When starting your career, the idea of handling research, clinical responsibilities and your personal life may seem close to impossible.
In addition, being a physician-scientist is the perfect definition of an antithetical relationship: As a physician, you want to apply established clinical skills; as a researcher, you want to disrupt clinical practice by improving upon existing treatments and discovering new therapies. So, how do you achieve success in these opposing worlds?
The answer is simple. As someone who serves as a bridge between the clinic and research, your priority is to treat your patients, but also to identify the deficiencies in our treatments and in our knowledge of disease.
Physician-scientists are drawn to improving the lives of our patients by identifying unmet needs in medicine and then applying the scientific method to address these needs. As ophthalmologists, our opportunities can be found everywhere. Whether our goals are to improve vision, stabilize vision, or prevent vision loss, every subspecialty of ophthalmology can identify an area where clinical care can be improved by combining your clinical and research expertise. This is the main reason why merging these two worlds is such a fulfilling, stimulating, and satisfying career.
Excited? Here are some tips on how to start a physician-scientist career:
Choose Something You Are Passionate About
Deferred gratification is the hallmark of any physician-scientist. One must be smitten by the science bug to be able to see the magic behind clinical research. Clinical research is a complicated, messy, and convoluted path for a clinician, but the rewards are enormous for patients, society, and yourself.
It’s the passion that will get you through all the background research, the failed investigations, and frustrations. If you aren’t passionate, then your first experience in clinical research may become your last. My approach was to think about my clinical and research interests and just merge them into a career passion.
In the scientific world, I was thrilled about technology and imaging. My research activity has been focused on the optical coherence tomography/angiography and its role in studying the natural history of retinal and systemic vascular diseases.
Clinically, I was fascinated about the retina. Merging these fields was the perfect merger of my interests, but it was the clinical interest that came first. There are many clinical and research niches in the world of ophthalmology, and you only have to find yours!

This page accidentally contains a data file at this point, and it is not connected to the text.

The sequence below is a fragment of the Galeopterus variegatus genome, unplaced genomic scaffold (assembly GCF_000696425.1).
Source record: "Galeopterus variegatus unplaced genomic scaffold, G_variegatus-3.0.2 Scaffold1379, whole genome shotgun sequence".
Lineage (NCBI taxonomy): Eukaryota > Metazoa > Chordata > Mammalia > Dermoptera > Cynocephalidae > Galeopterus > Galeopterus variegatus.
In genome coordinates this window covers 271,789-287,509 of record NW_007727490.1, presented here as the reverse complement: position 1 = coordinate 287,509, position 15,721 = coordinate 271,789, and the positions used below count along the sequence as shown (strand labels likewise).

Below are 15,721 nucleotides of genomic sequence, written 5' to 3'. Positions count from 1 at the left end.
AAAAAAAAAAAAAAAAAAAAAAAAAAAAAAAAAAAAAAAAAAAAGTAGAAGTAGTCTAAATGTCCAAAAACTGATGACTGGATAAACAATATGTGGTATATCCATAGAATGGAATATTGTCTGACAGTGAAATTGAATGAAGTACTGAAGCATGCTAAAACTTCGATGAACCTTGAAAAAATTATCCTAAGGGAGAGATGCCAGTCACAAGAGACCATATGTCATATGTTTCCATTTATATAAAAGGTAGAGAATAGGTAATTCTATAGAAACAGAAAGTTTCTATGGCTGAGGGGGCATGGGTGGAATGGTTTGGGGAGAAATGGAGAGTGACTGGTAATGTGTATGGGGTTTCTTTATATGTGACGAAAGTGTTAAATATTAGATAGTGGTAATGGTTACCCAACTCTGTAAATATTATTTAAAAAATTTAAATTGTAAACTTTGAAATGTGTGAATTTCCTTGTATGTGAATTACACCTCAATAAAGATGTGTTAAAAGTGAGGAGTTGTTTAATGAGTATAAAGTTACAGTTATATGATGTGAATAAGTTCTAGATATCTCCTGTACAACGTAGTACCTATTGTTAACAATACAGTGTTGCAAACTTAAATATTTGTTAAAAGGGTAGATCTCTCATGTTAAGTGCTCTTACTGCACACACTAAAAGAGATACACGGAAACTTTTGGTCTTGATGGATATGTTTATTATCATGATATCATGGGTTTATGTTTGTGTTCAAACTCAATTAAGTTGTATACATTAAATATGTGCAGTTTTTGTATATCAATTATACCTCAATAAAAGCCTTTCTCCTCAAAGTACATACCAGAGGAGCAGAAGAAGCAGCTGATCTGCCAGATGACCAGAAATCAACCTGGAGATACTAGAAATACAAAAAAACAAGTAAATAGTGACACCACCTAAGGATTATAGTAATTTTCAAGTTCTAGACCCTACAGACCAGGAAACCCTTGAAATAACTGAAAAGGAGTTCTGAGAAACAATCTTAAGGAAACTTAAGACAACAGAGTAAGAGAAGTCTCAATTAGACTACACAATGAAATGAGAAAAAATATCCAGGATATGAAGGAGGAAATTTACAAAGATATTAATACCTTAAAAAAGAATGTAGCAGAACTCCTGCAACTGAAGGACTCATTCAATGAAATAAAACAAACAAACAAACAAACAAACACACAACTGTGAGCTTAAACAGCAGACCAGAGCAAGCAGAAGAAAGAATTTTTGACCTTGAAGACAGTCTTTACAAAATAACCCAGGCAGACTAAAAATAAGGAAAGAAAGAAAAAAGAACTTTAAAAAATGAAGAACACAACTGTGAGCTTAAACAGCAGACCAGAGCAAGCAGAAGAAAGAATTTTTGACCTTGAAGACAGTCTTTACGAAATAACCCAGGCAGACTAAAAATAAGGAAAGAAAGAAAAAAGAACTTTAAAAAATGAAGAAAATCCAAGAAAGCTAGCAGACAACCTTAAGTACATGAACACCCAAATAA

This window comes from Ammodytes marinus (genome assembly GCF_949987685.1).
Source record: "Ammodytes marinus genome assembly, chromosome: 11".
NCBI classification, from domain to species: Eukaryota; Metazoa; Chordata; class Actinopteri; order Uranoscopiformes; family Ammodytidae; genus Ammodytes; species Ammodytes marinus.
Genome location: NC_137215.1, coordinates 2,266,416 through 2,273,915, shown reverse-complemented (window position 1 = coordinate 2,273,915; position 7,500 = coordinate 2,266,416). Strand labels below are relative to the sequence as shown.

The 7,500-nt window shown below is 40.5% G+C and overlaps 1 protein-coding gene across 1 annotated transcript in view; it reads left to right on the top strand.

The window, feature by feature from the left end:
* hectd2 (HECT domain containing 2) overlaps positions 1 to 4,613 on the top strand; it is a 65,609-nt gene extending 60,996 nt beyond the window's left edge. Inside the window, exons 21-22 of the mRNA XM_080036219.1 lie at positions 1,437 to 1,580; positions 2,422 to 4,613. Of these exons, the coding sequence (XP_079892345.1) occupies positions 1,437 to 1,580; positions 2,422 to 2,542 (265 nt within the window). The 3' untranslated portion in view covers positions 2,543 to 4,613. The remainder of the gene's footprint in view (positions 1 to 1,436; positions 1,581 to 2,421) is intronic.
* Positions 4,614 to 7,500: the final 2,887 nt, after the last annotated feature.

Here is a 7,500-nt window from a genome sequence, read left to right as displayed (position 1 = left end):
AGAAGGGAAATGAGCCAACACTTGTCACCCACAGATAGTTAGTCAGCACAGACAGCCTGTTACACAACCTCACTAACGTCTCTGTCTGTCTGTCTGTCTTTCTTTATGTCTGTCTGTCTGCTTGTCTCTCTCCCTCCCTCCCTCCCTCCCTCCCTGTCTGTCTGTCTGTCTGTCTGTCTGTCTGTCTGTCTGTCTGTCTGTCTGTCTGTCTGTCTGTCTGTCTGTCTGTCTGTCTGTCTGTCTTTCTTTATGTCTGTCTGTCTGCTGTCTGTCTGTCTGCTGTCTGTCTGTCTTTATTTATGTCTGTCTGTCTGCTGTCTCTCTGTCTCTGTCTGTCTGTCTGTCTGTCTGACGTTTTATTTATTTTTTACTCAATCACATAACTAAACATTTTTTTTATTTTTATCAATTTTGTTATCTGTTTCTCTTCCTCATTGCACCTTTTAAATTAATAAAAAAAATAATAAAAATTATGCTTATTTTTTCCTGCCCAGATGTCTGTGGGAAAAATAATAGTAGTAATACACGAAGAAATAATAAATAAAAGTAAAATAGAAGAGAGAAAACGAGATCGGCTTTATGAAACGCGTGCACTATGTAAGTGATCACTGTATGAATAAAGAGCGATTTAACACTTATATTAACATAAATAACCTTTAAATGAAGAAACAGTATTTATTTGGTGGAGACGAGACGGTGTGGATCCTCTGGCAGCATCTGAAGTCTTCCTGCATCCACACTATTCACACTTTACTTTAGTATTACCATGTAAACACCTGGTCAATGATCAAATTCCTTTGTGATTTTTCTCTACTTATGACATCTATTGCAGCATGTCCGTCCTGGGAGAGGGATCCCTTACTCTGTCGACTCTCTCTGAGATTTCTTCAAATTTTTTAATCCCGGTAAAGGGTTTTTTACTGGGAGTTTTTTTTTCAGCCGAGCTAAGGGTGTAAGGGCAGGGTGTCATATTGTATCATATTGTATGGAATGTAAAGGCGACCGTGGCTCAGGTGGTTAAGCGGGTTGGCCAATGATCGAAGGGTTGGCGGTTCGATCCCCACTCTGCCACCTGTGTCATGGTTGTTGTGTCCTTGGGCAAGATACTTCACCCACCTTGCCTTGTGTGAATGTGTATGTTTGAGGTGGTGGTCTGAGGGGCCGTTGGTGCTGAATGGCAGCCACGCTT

Find a Great Mentor
This is, by far, the most important step. A great mentor will provide you with the insights, the expertise, and help you to find opportunities. Most importantly, your mentor will teach you how to formulate important questions and show you how to design your research to address those questions. It’s so easy to lose your way by losing your focus on the question that motivated you. Mentors will become role models that will guide you throughout your efforts and career by providing you with the tools that you need to ask any question throughout your career.
However, do not forget that this relationship is a two-way street: If you want a good mentor, become a good mentee. Show your genuine interest and commitment in becoming a lifelong learner. Ask questions, challenge dogma and be honest about your goals and struggles.
Be Curious and Resilient
Start questioning about the why and the how. Be critical when the results you see are not those you expected. In addition, be persistent and trust your ideas. At the same time, be confident enough to ask questions and learn from your peers. Do not be disappointed by setbacks, they are major learning opportunities. Hard work will eventually pay-off, but it takes time. Remember, you learn the most from the ideas or experiments that fail.
Join an Association or Committee That Supports Researchers Starting Their Careers
The Association for Research in Vision and Ophthalmology (ARVO) was a major driving force for me. It affords several educational opportunities on eye-related disease, clinical research, literature reviews, ethics, and grant writing.
In addition, it provides you with unique networking opportunities, not only at its annual meeting, but also throughout initiatives such as the ARVO Global Mentorship Program. This virtual program matches experienced mentors and mentees starting their careers to provide guidance towards developing their professional goals and preparing them for the challenges they will face when starting a research career.
If you are not aware of an academic department or clinical research practice that you can affiliate with in your area, ARVO may be the vehicle that you need to find future opportunities.
Finally, it’s never too late to become a physician-scientist, but the sooner you do it the better!
Acknowledgements: I thank Drs. Manuel Falcão and Philip J. Rosenfeld for inspiring me as mentors and encouraging me to become a physician scientist.
The Academy’s YO Info Editorial Board is collaborating with YO leaders from our subspecialty and specialized interest society partners and thanks the Association for Research in Vision and Ophthalmology’s (ARVO) Members in Training Committee Chair-Elect, Kara Cavuoto, MD, for recommending the author for this article. ARVO will hold its virtual annual meeting, May 2-6.
About the author: Rita Laiginhas, MD, is a member of the ARVO Member-in-Training (MIT) Committee. She is a retina clinical research fellow at the University of Miami/Bascom Palmer Eye Institute, Miami. She is also a Portuguese ophthalmology senior resident and a PhD candidate in clinical research and health services at the faculty of medicine at Porto University, Porto, Portugal.